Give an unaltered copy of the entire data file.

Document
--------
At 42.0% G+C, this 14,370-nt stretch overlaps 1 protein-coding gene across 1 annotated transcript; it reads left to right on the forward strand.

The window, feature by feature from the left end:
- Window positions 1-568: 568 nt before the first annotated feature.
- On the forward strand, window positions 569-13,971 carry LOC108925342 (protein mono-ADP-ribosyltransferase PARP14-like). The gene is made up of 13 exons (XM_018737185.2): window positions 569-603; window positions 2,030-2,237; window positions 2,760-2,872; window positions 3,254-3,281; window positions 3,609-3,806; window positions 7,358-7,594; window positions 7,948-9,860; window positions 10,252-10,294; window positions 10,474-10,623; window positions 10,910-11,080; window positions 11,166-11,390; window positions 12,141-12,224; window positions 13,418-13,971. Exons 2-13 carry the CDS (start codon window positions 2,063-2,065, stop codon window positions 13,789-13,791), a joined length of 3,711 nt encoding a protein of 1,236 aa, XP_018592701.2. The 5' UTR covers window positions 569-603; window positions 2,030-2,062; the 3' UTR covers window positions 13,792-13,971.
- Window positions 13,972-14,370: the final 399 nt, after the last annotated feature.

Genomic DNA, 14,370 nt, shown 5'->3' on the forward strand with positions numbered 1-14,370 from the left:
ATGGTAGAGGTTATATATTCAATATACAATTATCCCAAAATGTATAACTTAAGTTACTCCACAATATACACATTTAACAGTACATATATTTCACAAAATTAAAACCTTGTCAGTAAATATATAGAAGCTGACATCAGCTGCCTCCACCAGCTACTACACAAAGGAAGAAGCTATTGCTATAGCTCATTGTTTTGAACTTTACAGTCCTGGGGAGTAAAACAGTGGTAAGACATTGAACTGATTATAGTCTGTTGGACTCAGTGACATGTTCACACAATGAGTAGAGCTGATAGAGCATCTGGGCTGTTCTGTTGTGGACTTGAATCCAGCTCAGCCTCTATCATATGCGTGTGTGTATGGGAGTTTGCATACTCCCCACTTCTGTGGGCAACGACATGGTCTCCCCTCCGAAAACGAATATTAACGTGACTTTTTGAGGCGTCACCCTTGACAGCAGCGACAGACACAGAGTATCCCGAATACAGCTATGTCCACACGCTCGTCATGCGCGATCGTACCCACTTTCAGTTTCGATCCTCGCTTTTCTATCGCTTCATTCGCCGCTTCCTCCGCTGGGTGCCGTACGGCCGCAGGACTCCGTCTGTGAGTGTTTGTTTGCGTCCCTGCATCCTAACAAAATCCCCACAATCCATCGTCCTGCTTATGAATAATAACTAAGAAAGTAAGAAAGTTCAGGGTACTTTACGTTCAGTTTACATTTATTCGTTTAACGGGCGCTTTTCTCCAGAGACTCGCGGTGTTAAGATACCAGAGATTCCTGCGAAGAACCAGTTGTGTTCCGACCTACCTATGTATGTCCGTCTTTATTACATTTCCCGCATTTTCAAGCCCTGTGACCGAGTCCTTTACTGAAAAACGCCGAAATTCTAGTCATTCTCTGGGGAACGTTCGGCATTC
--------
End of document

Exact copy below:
At 42.0% G+C, this 14,370-nt stretch overlaps 1 protein-coding gene across 1 annotated transcript; it reads left to right on the forward strand.

The window, feature by feature from the left end:
- Window positions 1-568: 568 nt before the first annotated feature.
- On the forward strand, window positions 569-13,971 carry LOC108925342 (protein mono-ADP-ribosyltransferase PARP14-like). The gene is made up of 13 exons (XM_018737185.2): window positions 569-603; window positions 2,030-2,237; window positions 2,760-2,872; window positions 3,254-3,281; window positions 3,609-3,806; window positions 7,358-7,594; window positions 7,948-9,860; window positions 10,252-10,294; window positions 10,474-10,623; window positions 10,910-11,080; window positions 11,166-11,390; window positions 12,141-12,224; window positions 13,418-13,971. Exons 2-13 carry the CDS (start codon window positions 2,063-2,065, stop codon window positions 13,789-13,791), a joined length of 3,711 nt encoding a protein of 1,236 aa, XP_018592701.2. The 5' UTR covers window positions 569-603; window positions 2,030-2,062; the 3' UTR covers window positions 13,792-13,971.
- Window positions 13,972-14,370: the final 399 nt, after the last annotated feature.

Genomic DNA, 14,370 nt, shown 5'->3' on the forward strand with positions numbered 1-14,370 from the left:
ATGGTAGAGGTTATATATTCAATATACAATTATCCCAAAATGTATAACTTAAGTTACTCCACAATATACACATTTAACAGTACATATATTTCACAAAATTAAAACCTTGTCAGTAAATATATAGAAGCTGACATCAGCTGCCTCCACCAGCTACTACACAAAGGAAGAAGCTATTGCTATAGCTCATTGTTTTGAACTTTACAGTCCTGGGGAGTAAAACAGTGGTAAGACATTGAACTGATTATAGTCTGTTGGACTCAGTGACATGTTCACACAATGAGTAGAGCTGATAGAGCATCTGGGCTGTTCTGTTGTGGACTTGAATCCAGCTCAGCCTCTATCATATGCGTGTGTGTATGGGAGTTTGCATACTCCCCACTTCTGTGGGCAACGACATGGTCTCCCCTCCGAAAACGAATATTAACGTGACTTTTTGAGGCGTCACCCTTGACAGCAGCGACAGACACAGAGTATCCCGAATACAGCTATGTCCACACGCTCGTCATGCGCGATCGTACCCACTTTCAGTTTCGATCCTCGCTTTTCTATCGCTTCATTCGCCGCTTCCTCCGCTGGGTGCCGTACGGCCGCAGGACTCCGTCTGTGAGTGTTTGTTTGCGTCCCTGCATCCTAACAAAATCCCCACAATCCATCGTCCTGCTTATGAATAATAACTAAGAAAGTAAGAAAGTTCAGGGTACTTTACGTTCAGTTTACATTTATTCGTTTAACGGGCGCTTTTCTCCAGAGACTCGCGGTGTTAAGATACCAGAGATTCCTGCGAAGAACCAGTTGTGTTCCGACCTACCTATGTATGTCCGTCTTTATTACATTTCCCGCATTTTCAAGCCCTGTGACCGAGTCCTTTACTGAAAAACGCCGAAATTCTAGTCATTCTCTGGGGAACGTTCGGCATTC